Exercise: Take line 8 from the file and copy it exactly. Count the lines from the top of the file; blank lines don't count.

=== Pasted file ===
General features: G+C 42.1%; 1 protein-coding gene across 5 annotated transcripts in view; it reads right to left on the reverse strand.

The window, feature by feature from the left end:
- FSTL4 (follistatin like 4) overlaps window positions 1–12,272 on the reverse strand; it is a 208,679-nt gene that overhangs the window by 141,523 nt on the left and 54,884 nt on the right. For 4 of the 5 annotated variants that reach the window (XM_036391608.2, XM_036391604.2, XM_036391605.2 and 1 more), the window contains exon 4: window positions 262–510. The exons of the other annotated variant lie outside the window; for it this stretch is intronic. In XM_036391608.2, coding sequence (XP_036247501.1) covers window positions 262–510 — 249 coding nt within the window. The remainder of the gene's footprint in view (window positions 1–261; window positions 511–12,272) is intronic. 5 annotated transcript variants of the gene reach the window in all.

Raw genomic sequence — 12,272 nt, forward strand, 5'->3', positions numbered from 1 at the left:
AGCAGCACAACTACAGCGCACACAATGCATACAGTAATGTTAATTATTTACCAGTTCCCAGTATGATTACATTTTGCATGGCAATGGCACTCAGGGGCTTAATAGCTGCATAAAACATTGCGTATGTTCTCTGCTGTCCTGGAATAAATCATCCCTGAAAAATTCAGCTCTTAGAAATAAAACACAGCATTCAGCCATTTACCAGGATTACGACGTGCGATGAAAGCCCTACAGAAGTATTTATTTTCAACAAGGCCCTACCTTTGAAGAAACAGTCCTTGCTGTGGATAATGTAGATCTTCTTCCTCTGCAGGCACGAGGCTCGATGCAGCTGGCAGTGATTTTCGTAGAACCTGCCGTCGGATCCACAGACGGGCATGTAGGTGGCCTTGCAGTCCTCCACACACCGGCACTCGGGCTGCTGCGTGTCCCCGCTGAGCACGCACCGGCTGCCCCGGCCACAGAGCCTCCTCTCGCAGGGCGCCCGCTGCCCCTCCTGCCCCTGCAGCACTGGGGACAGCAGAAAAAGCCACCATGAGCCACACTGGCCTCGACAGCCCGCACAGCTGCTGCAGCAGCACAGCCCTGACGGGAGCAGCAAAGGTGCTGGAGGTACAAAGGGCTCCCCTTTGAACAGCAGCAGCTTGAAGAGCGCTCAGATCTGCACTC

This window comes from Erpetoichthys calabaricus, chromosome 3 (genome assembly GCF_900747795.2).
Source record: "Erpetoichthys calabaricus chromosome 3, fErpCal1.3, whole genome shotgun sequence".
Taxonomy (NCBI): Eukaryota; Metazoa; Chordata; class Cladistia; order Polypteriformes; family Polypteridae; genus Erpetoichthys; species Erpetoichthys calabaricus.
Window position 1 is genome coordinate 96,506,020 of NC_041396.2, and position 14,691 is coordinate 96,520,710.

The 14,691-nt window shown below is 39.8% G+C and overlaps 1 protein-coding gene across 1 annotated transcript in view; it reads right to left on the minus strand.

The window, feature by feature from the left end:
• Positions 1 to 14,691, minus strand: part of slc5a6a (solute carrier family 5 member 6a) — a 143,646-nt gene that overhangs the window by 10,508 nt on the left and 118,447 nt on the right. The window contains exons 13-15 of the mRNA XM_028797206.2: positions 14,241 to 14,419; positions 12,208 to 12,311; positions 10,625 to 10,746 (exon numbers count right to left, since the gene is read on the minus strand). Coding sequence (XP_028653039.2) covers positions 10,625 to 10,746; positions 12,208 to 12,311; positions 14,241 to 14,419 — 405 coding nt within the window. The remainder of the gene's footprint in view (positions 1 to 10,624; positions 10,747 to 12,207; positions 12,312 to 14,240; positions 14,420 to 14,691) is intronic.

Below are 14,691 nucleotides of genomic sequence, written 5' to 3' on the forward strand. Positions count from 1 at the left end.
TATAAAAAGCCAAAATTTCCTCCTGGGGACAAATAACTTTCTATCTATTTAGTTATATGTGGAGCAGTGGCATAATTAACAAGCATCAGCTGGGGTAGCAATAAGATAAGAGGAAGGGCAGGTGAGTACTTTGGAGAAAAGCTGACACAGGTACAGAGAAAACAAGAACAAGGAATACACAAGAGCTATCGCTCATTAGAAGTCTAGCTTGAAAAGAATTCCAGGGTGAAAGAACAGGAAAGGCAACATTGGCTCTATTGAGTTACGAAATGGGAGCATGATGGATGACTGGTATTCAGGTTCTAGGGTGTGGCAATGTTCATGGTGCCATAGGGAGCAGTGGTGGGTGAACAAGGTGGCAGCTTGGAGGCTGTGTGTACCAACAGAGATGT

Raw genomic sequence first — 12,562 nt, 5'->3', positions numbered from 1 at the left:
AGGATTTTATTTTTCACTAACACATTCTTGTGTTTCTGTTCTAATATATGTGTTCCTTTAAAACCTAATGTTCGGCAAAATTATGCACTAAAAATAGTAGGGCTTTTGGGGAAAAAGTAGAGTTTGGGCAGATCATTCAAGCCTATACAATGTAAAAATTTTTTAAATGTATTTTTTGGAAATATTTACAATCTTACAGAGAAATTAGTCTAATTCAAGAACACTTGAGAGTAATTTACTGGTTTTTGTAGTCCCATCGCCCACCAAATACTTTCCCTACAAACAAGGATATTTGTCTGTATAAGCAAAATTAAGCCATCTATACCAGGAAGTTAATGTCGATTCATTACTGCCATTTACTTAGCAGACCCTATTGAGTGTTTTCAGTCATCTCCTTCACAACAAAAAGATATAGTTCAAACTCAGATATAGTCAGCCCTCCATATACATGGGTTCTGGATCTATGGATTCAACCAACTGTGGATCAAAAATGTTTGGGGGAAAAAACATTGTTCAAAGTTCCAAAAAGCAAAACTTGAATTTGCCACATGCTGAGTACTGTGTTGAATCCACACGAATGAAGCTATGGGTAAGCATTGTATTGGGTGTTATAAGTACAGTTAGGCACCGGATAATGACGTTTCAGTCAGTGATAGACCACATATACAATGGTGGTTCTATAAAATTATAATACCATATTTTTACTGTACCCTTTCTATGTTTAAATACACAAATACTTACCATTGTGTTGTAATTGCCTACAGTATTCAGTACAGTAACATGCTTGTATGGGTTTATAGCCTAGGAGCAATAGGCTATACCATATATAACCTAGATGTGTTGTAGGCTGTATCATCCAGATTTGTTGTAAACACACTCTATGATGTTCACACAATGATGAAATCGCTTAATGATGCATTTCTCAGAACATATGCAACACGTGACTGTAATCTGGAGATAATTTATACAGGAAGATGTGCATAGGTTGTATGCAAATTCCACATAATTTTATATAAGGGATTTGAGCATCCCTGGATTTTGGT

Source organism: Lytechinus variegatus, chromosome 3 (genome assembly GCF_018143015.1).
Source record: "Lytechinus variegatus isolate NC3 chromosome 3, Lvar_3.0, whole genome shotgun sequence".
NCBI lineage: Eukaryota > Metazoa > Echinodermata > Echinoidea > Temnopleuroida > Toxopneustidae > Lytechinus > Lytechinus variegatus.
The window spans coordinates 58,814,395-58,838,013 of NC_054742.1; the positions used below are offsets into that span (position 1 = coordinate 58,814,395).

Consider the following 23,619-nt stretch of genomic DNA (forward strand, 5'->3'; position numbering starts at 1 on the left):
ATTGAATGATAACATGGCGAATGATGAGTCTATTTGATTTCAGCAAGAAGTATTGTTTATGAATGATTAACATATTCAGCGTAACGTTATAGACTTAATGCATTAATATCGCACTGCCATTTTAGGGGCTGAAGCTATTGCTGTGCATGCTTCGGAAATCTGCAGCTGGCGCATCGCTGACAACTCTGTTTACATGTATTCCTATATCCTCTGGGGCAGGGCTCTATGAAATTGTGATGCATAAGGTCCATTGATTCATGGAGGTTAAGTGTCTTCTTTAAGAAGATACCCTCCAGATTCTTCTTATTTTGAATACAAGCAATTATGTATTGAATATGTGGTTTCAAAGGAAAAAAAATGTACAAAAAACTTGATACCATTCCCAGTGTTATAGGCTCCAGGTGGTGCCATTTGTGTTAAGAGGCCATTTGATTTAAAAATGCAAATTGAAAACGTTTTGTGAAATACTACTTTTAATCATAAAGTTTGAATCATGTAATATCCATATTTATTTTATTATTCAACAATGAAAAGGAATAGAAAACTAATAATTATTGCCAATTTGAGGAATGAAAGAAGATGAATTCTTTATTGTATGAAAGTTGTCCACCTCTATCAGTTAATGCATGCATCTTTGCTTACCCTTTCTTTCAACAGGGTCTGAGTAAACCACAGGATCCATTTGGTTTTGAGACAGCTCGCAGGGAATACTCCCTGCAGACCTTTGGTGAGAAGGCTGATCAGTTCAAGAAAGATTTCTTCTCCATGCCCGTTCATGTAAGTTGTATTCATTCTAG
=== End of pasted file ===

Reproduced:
Taxonomy (NCBI): Eukaryota; Metazoa; Chordata; class Cladistia; order Polypteriformes; family Polypteridae; genus Erpetoichthys; species Erpetoichthys calabaricus.